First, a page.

If you want to retire with confidence, have a plan.
“As you near retirement age or even within a decade or so, it is time to start doing some serious financial planning,” said Larry Stein, CFA, author of Peace of Mind Investing.
“Retiring with confidence is to develop a plan that makes sense, executing it, and reviewing it at least every five years to make sure you’re on track.”
Stein addresses a number of risks we need to consider – those we know and don’t know. This includes increased longevity, inflation, family responsibilities (such as caring for parents), healthcare, and interest rates. All could have a major affect on finances and lifestyles.
Stein says a couple with both spouses at age 65 today has a 50 percent chance one of them will live past 92, and a 25 percent chance one will live to 97, in which challenges can arise. Unless you have serious health risks or unfortunate heredity, basing your financial planning on a 95-year lifespan makes sense.
Peace of Mind Investing is built on a single premise that’s been time-tested through the Great Depression, two World Wars, and multiple other major events – yet is incredibly simple. The grand premise: stock prices rise over time. Stein’s book boils down to the following key points:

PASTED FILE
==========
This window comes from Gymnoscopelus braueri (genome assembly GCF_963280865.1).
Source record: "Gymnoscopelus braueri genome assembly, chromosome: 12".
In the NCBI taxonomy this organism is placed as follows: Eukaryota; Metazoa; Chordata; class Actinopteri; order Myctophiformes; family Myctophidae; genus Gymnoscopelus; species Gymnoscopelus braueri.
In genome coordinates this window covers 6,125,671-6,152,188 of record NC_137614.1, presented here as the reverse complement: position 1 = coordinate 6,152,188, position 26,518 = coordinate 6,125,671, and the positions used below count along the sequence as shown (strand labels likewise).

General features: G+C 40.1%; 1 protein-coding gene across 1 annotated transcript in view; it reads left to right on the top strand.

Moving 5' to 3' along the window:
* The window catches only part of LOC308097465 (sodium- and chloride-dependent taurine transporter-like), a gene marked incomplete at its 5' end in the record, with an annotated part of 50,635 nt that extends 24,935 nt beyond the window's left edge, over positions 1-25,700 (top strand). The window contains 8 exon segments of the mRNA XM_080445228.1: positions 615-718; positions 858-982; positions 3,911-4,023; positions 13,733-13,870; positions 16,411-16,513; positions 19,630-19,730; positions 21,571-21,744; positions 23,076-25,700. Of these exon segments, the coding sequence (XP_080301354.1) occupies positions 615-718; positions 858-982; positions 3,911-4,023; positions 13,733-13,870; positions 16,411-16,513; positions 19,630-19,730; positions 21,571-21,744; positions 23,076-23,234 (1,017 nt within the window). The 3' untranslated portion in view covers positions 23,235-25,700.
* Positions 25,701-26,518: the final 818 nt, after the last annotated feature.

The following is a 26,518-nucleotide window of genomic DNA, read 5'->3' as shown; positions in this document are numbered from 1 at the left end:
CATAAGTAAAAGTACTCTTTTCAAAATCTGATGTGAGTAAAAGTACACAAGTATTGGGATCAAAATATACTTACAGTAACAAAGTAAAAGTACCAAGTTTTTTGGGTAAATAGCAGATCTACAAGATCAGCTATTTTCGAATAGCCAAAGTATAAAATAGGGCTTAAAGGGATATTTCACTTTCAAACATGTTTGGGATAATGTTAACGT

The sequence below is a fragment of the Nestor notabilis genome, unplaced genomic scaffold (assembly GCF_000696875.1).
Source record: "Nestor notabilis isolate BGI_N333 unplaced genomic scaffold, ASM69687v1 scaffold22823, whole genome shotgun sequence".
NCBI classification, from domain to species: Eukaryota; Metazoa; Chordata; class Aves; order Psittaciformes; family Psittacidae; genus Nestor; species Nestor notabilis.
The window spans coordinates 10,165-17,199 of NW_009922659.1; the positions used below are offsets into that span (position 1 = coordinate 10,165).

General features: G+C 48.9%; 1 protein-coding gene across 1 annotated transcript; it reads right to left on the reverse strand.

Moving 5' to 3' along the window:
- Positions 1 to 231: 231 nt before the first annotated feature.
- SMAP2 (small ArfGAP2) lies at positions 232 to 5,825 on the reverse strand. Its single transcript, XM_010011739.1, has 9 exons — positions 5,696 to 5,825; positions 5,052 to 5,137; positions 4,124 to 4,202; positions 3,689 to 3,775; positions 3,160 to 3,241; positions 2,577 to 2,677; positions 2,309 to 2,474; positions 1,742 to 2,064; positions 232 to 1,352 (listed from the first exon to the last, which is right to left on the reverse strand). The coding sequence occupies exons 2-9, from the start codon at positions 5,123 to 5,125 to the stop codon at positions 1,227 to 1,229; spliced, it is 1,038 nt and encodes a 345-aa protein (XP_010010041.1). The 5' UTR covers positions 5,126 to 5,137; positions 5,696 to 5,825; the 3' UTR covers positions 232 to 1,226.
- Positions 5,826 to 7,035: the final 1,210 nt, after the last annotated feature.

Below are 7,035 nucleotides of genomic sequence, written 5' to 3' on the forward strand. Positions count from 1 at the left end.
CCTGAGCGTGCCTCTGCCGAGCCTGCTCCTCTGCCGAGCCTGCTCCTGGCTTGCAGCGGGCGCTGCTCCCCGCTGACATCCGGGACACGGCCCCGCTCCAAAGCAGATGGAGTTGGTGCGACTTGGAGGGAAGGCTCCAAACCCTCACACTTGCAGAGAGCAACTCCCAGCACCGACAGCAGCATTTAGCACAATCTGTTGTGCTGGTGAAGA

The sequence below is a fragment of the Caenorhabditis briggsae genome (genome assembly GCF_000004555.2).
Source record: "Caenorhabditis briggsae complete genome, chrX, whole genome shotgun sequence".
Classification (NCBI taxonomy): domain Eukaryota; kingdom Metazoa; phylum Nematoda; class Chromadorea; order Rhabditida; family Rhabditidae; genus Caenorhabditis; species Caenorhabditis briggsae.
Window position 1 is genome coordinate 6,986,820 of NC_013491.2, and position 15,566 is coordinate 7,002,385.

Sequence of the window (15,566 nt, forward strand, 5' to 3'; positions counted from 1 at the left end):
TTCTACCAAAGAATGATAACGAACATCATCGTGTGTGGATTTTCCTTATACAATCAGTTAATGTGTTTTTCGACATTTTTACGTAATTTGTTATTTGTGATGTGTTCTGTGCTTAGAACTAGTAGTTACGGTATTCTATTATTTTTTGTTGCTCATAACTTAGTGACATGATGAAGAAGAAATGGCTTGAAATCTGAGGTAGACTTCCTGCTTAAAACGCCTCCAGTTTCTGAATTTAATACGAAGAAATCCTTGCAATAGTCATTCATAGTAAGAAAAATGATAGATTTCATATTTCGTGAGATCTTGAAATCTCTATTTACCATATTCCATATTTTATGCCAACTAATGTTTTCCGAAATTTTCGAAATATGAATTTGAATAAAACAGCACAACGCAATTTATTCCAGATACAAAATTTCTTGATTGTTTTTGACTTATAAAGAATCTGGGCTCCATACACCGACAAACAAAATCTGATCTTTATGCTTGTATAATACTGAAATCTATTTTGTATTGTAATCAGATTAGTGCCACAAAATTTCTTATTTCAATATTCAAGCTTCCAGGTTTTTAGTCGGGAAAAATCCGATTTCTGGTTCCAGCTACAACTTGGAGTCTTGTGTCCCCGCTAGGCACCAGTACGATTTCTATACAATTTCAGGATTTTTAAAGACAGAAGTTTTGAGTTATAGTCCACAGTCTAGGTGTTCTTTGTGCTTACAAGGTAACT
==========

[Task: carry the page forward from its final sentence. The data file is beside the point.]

Set return goals that make sense for your personal situation. The only benchmark that would make sense is to achieve your personal goals over a time horizon that fits your specific situation. Your performance goals should be the rate of return you need to live comfortably through retirement. The true measure of investment performance is your return through a full market cycle, up and down. “Beating the S&P 500 or any other such nonsense is pure noise and distraction,” says Stein.
Manage risk through asset allocation and rebalancing.
Trim risk during euphoria and overvaluation; buy during times of fear and undervaluation.
Stein says retirees and pre-retirees must manage risk vigilantly. Withdrawals from a portfolio that sustains significant declines can accelerate the loss in value. Risk management is imperative.